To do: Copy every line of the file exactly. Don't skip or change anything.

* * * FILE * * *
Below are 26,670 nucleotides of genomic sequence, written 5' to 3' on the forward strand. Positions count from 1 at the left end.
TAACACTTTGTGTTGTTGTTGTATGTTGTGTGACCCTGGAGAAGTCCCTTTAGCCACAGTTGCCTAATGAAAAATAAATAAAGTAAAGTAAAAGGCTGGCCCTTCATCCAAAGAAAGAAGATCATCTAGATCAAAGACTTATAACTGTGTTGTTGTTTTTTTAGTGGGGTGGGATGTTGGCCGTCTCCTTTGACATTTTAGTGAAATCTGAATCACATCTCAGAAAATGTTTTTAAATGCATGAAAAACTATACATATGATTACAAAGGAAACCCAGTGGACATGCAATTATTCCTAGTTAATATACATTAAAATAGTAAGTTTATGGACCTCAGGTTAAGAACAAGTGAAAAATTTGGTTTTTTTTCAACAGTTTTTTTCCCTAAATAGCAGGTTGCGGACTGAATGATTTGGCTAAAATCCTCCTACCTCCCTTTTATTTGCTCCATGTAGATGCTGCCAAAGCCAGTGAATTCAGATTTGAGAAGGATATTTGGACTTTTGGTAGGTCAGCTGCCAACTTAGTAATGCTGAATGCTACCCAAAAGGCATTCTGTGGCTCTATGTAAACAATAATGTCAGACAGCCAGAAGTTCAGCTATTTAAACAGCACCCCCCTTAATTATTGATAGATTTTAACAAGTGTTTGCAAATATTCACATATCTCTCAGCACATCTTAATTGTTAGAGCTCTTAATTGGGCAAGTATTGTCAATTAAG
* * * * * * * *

Below are 26,670 nucleotides of genomic sequence, written 5' to 3' on the forward strand. Positions count from 1 at the left end.
TAACACTTTGTGTTGTTGTTGTATGTTGTGTGACCCTGGAGAAGTCCCTTTAGCCACAGTTGCCTAATGAAAAATAAATAAAGTAAAGTAAAAGGCTGGCCCTTCATCCAAAGAAAGAAGATCATCTAGATCAAAGACTTATAACTGTGTTGTTGTTTTTTTAGTGGGGTGGGATGTTGGCCGTCTCCTTTGACATTTTAGTGAAATCTGAATCACATCTCAGAAAATGTTTTTAAATGCATGAAAAACTATACATATGATTACAAAGGAAACCCAGTGGACATGCAATTATTCCTAGTTAATATACATTAAAATAGTAAGTTTATGGACCTCAGGTTAAGAACAAGTGAAAAATTTGGTTTTTTTTCAACAGTTTTTTTCCCTAAATAGCAGGTTGCGGACTGAATGATTTGGCTAAAATCCTCCTACCTCCCTTTTATTTGCTCCATGTAGATGCTGCCAAAGCCAGTGAATTCAGATTTGAGAAGGATATTTGGACTTTTGGTAGGTCAGCTGCCAACTTAGTAATGCTGAATGCTACCCAAAAGGCATTCTGTGGCTCTATGTAAACAATAATGTCAGACAGCCAGAAGTTCAGCTATTTAAACAGCACCCCCCTTAATTATTGATAGATTTTAACAAGTGTTTGCAAATATTCACATATCTCTCAGCACATCTTAATTGTTAGAGCTCTTAATTGGGCAAGTATTGTCAATTAAG